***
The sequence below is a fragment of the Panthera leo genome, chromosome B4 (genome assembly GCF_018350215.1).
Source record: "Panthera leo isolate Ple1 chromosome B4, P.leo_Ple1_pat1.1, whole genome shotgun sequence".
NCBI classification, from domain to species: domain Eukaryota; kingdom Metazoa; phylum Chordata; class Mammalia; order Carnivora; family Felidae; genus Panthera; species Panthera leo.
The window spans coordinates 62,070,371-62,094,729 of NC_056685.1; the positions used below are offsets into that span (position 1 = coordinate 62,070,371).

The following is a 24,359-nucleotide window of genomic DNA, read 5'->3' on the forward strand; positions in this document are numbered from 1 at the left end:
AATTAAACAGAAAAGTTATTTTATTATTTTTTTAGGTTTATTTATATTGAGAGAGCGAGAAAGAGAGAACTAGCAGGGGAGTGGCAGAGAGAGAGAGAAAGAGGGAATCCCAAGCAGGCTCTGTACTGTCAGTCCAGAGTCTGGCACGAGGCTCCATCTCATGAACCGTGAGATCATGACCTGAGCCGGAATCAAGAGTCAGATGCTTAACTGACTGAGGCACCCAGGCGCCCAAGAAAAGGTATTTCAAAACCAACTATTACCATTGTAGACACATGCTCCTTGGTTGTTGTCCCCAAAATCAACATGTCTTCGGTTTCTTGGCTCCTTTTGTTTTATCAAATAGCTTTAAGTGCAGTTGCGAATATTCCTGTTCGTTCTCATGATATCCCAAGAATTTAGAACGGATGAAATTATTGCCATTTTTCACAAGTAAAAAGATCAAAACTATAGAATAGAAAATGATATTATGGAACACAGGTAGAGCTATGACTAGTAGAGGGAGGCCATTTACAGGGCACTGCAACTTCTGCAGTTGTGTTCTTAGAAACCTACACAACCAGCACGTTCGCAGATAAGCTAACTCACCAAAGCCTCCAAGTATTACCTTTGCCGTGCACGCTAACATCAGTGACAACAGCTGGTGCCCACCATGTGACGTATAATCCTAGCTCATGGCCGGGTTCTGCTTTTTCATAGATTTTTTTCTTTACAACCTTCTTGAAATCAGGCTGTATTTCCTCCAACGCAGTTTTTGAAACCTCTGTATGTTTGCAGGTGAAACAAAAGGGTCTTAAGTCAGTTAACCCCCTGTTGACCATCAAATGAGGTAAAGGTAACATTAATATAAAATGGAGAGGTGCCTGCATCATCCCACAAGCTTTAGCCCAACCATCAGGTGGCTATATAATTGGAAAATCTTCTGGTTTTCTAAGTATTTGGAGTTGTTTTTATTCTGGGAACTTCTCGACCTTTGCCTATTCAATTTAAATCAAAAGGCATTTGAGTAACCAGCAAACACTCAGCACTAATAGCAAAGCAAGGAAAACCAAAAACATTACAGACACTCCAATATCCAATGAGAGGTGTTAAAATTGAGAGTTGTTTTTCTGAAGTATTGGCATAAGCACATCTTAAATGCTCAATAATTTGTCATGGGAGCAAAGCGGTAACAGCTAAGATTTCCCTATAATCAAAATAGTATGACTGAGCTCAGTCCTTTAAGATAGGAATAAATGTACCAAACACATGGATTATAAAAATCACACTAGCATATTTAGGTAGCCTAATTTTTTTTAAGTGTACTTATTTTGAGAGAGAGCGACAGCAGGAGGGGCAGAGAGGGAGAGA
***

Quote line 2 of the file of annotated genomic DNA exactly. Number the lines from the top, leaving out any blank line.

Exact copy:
Source record: "Panthera leo isolate Ple1 chromosome B4, P.leo_Ple1_pat1.1, whole genome shotgun sequence".